Man Slams World’s Tallest Glass Bridge With A Sledgehammer

A Chinese company pulled an extraordinary move to assure people the new glass suspension bridge would not crack under their feet.

The makers of the world’s longest and highest glass-bottomed bridge pulled off a highly unusual yet impressive PR move to draw visitors to the new attraction ahead of its opening next month.

The 430-meter-long and 300-meter-high structure, which hangs over Zhangjiajie Grand Canyon in Central China, can reportedly support the weight of 800 people at once. However, in order to reassure visitors of its safety, the company challenged the BBC’s Dan Simmons to stop over and attempt to shatter one of its panels with a sledgehammer.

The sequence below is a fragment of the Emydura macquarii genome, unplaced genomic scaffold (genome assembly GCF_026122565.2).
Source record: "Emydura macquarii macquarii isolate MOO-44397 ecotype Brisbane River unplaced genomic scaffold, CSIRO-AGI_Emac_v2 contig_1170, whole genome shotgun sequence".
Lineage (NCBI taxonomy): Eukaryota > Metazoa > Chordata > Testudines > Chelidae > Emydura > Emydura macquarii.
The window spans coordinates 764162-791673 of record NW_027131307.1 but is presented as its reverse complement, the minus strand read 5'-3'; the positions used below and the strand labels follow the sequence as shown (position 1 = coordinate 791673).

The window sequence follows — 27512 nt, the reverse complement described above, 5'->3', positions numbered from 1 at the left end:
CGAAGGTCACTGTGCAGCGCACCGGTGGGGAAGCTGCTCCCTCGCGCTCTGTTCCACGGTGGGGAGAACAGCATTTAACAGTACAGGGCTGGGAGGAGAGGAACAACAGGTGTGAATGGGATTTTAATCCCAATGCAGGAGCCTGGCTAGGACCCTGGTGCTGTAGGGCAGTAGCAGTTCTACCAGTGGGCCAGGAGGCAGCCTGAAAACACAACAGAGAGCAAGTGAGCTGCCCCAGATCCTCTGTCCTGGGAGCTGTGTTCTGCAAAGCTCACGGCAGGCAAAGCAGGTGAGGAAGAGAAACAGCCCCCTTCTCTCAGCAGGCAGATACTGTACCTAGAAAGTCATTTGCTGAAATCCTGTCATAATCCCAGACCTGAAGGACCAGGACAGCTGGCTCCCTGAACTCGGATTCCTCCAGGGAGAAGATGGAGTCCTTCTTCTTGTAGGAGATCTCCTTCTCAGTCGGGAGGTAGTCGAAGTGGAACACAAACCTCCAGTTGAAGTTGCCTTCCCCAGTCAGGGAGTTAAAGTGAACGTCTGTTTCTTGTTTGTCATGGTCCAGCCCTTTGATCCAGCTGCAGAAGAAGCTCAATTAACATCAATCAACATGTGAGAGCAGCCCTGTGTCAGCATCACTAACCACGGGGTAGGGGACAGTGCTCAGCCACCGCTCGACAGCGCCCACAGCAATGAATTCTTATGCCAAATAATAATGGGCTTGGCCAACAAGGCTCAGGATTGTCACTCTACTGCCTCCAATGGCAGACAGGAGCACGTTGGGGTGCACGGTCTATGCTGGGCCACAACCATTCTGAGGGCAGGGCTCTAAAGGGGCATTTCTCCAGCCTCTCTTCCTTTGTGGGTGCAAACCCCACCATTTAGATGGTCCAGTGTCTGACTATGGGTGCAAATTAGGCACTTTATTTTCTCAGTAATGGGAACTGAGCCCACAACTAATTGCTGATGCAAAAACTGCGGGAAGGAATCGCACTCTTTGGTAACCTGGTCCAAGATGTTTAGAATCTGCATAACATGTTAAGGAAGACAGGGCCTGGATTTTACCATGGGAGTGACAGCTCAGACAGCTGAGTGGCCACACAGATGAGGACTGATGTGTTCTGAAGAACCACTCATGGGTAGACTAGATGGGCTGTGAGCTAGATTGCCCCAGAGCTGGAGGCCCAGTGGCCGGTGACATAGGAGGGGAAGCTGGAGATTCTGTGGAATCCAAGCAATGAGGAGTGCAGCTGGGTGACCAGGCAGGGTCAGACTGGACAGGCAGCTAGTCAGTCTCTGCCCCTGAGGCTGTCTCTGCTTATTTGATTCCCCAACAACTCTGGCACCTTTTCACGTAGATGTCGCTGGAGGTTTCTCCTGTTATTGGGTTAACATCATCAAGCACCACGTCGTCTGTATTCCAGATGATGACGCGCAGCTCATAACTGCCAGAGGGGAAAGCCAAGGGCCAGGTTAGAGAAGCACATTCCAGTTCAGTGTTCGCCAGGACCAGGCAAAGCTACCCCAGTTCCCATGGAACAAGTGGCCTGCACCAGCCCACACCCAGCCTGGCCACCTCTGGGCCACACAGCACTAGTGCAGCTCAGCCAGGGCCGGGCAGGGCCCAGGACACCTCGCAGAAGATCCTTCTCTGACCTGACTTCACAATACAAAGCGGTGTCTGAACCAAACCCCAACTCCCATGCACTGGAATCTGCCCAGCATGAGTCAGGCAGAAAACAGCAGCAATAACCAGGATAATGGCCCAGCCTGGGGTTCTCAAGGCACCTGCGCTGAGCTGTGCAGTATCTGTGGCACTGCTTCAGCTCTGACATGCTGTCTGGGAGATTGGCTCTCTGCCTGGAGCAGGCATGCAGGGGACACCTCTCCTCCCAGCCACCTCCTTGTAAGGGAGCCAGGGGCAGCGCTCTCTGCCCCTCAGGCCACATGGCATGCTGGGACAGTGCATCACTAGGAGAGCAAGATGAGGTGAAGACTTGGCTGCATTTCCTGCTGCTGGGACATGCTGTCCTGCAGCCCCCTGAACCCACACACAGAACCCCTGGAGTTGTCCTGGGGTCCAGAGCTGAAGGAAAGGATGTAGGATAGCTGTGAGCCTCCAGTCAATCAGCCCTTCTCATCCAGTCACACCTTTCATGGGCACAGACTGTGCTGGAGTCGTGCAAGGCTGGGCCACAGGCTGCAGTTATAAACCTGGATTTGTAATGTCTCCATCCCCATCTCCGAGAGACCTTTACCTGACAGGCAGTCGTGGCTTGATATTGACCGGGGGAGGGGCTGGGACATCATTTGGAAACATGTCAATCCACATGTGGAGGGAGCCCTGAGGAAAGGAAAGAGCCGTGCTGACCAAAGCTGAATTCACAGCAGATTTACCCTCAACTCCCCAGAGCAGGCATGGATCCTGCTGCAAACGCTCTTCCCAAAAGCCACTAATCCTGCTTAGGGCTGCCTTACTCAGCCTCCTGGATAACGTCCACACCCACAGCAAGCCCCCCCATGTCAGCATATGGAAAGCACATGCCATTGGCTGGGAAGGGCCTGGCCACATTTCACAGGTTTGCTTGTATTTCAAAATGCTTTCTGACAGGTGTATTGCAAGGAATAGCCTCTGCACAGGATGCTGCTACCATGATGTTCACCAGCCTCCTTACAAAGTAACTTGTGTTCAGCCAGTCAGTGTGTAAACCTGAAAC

“This is how they're going to assuage people's fears of glass bridges,” said Simmons, before smashing the top layer of glass with a number of blows from the sledgehammer. Although he managed to break the top layer of the glass, the two layers below the surface remained intact.

Considering another glass bridge at Yuntai Mountain Geological Park in Henan shattered last year, causing panic and chaos, this stunt was highly important.

The platform cost about $4 million and offers panoramic views of the Hunan province.

Watch the BBC journalist trying to smash the glass-bottomed bridge in the video above.

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